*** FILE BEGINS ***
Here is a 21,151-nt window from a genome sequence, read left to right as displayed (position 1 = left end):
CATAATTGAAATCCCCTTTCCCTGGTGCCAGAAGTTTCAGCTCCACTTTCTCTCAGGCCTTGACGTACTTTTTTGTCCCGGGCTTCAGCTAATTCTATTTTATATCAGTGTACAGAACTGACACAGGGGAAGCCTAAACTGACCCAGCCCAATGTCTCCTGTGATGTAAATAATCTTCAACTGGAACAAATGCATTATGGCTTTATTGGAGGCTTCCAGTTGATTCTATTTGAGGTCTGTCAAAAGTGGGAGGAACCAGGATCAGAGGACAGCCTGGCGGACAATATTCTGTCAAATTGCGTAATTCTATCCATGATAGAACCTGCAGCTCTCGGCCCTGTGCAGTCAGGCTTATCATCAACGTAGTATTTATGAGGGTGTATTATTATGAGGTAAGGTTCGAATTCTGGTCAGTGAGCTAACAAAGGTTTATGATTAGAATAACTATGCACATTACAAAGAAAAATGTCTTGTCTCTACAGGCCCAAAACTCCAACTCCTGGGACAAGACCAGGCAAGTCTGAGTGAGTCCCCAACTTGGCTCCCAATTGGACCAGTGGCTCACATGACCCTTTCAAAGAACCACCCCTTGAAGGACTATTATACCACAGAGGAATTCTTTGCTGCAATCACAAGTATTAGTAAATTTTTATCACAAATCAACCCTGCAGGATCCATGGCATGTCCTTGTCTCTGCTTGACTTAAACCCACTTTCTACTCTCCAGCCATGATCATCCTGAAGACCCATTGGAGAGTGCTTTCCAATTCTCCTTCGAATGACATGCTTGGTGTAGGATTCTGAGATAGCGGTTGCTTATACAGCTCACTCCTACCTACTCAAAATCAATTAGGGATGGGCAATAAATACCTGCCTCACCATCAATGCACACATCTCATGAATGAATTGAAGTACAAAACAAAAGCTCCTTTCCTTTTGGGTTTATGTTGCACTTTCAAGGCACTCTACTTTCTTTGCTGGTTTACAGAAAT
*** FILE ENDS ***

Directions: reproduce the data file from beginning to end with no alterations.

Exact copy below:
Here is a 21,151-nt window from a genome sequence, read left to right as displayed (position 1 = left end):
CATAATTGAAATCCCCTTTCCCTGGTGCCAGAAGTTTCAGCTCCACTTTCTCTCAGGCCTTGACGTACTTTTTTGTCCCGGGCTTCAGCTAATTCTATTTTATATCAGTGTACAGAACTGACACAGGGGAAGCCTAAACTGACCCAGCCCAATGTCTCCTGTGATGTAAATAATCTTCAACTGGAACAAATGCATTATGGCTTTATTGGAGGCTTCCAGTTGATTCTATTTGAGGTCTGTCAAAAGTGGGAGGAACCAGGATCAGAGGACAGCCTGGCGGACAATATTCTGTCAAATTGCGTAATTCTATCCATGATAGAACCTGCAGCTCTCGGCCCTGTGCAGTCAGGCTTATCATCAACGTAGTATTTATGAGGGTGTATTATTATGAGGTAAGGTTCGAATTCTGGTCAGTGAGCTAACAAAGGTTTATGATTAGAATAACTATGCACATTACAAAGAAAAATGTCTTGTCTCTACAGGCCCAAAACTCCAACTCCTGGGACAAGACCAGGCAAGTCTGAGTGAGTCCCCAACTTGGCTCCCAATTGGACCAGTGGCTCACATGACCCTTTCAAAGAACCACCCCTTGAAGGACTATTATACCACAGAGGAATTCTTTGCTGCAATCACAAGTATTAGTAAATTTTTATCACAAATCAACCCTGCAGGATCCATGGCATGTCCTTGTCTCTGCTTGACTTAAACCCACTTTCTACTCTCCAGCCATGATCATCCTGAAGACCCATTGGAGAGTGCTTTCCAATTCTCCTTCGAATGACATGCTTGGTGTAGGATTCTGAGATAGCGGTTGCTTATACAGCTCACTCCTACCTACTCAAAATCAATTAGGGATGGGCAATAAATACCTGCCTCACCATCAATGCACACATCTCATGAATGAATTGAAGTACAAAACAAAAGCTCCTTTCCTTTTGGGTTTATGTTGCACTTTCAAGGCACTCTACTTTCTTTGCTGGTTTACAGAAAT